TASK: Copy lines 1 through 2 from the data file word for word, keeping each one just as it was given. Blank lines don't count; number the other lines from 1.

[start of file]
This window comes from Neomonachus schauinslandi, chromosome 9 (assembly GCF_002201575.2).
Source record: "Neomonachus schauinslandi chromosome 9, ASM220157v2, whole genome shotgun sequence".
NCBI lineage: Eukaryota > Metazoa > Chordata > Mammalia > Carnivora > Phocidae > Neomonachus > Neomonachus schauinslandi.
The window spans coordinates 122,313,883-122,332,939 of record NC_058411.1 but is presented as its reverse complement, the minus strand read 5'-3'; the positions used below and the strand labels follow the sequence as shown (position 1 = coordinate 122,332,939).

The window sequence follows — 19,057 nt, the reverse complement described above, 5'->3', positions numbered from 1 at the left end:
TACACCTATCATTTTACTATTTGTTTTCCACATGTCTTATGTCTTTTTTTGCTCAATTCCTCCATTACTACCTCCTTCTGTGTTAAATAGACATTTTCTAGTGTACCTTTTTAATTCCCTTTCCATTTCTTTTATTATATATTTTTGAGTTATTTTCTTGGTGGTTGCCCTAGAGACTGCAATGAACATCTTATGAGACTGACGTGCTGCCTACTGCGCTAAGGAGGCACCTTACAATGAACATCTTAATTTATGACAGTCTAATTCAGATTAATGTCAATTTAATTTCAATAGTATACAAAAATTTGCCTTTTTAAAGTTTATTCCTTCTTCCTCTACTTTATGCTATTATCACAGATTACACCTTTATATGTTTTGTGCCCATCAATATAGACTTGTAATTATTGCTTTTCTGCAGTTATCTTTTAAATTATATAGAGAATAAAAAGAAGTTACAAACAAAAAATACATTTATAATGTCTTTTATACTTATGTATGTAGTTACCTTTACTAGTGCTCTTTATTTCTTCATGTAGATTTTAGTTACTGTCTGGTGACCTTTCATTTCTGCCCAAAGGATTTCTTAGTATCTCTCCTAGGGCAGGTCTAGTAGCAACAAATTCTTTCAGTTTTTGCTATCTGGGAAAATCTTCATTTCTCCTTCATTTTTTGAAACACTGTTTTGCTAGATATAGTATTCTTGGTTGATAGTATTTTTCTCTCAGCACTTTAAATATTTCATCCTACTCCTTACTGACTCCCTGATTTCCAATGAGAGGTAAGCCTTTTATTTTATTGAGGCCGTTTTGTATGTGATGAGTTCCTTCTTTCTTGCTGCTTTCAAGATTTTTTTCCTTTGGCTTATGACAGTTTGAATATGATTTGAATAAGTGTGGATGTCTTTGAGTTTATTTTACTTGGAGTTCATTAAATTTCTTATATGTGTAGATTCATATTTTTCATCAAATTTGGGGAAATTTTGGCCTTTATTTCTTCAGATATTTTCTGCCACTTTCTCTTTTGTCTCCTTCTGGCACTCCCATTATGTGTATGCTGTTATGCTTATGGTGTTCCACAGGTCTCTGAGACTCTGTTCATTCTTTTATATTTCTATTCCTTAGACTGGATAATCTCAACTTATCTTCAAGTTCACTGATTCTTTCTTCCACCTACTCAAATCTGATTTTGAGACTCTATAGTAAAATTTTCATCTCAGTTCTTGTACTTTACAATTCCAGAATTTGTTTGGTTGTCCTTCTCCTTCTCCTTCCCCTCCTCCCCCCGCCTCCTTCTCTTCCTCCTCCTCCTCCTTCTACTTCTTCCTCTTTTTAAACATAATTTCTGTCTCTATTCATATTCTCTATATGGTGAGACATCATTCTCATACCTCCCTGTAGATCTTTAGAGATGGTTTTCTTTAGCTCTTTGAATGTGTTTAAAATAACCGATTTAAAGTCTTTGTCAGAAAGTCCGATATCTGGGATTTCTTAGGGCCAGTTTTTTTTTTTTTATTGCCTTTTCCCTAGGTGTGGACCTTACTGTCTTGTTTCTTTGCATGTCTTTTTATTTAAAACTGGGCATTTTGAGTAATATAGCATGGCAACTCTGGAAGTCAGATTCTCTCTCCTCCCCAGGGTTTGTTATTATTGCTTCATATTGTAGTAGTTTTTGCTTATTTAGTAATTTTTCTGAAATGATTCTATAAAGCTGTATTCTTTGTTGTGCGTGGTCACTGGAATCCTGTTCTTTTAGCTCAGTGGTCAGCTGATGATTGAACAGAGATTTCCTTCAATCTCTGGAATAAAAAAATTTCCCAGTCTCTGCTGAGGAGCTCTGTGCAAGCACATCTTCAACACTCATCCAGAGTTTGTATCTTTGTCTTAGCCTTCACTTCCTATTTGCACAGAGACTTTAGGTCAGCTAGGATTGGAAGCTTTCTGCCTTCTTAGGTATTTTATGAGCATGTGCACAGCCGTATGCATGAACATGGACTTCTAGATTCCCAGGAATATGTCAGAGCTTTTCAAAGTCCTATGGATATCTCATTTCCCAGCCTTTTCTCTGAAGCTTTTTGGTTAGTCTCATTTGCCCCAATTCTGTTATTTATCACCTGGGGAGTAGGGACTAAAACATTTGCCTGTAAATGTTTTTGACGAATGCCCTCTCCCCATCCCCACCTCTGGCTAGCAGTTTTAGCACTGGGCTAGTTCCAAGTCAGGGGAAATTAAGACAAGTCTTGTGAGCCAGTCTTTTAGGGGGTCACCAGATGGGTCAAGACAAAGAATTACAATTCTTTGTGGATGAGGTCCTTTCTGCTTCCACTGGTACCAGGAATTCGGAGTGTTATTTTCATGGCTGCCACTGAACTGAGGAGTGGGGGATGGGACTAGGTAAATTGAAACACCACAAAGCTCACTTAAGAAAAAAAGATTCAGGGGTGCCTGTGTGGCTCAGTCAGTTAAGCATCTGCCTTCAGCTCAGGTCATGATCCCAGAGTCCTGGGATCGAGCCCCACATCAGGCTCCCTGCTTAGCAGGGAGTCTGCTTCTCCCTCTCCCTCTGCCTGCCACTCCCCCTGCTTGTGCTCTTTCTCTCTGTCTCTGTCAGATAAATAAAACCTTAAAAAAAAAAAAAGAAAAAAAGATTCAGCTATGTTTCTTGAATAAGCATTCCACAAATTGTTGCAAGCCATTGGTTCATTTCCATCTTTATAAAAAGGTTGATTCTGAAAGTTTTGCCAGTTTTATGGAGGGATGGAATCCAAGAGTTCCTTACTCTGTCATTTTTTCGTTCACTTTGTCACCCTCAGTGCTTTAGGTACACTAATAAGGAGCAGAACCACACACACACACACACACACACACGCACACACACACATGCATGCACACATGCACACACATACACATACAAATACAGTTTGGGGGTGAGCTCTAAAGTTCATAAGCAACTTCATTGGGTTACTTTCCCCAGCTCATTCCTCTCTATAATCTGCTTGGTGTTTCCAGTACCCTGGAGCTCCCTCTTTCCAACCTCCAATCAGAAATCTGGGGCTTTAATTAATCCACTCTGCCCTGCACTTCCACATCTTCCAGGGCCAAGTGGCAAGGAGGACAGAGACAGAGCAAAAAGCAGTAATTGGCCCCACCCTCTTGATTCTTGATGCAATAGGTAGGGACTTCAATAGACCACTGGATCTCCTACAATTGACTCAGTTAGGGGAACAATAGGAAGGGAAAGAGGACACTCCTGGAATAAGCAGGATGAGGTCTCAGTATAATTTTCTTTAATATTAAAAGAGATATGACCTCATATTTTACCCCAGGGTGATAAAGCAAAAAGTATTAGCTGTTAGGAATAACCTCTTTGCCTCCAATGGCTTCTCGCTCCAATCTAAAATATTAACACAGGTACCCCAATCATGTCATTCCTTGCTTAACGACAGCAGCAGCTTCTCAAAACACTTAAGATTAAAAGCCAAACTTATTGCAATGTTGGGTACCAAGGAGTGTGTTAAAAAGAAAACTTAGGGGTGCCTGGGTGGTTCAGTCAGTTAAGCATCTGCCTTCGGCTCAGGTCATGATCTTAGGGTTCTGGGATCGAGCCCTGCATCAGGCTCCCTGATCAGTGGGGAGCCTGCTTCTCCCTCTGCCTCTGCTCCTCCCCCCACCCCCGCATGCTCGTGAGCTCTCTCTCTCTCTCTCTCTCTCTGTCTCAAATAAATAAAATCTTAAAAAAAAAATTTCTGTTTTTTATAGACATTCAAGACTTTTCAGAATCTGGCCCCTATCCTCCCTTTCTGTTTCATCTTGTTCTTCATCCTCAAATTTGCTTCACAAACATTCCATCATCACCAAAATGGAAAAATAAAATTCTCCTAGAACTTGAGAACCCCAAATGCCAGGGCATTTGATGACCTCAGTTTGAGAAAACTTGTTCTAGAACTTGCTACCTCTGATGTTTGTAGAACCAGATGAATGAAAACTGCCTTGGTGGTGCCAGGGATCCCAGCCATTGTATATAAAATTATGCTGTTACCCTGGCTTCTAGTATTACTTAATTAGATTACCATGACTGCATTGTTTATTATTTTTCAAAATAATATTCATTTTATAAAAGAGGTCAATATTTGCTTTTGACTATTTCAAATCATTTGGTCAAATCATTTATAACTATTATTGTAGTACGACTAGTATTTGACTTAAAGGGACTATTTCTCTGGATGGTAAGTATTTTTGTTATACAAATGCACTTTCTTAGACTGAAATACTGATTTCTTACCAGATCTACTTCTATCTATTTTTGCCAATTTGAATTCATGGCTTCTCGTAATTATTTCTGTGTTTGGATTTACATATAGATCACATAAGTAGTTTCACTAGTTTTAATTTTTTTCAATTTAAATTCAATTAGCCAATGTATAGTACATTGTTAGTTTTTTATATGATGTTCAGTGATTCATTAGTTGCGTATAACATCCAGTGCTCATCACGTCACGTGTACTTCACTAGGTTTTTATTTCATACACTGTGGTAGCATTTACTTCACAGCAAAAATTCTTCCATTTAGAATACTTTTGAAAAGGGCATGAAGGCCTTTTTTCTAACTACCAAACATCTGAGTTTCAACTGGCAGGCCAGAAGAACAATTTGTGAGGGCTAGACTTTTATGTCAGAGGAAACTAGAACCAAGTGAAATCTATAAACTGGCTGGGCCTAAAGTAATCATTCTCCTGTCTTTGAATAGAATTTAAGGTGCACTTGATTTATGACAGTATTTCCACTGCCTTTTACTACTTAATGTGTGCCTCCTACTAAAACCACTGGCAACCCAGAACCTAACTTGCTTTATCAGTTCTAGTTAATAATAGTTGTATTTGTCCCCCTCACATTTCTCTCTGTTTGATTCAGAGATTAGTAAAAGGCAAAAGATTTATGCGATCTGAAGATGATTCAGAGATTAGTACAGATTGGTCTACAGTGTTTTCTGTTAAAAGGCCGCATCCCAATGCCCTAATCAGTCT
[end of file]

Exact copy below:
This window comes from Neomonachus schauinslandi, chromosome 9 (assembly GCF_002201575.2).
Source record: "Neomonachus schauinslandi chromosome 9, ASM220157v2, whole genome shotgun sequence".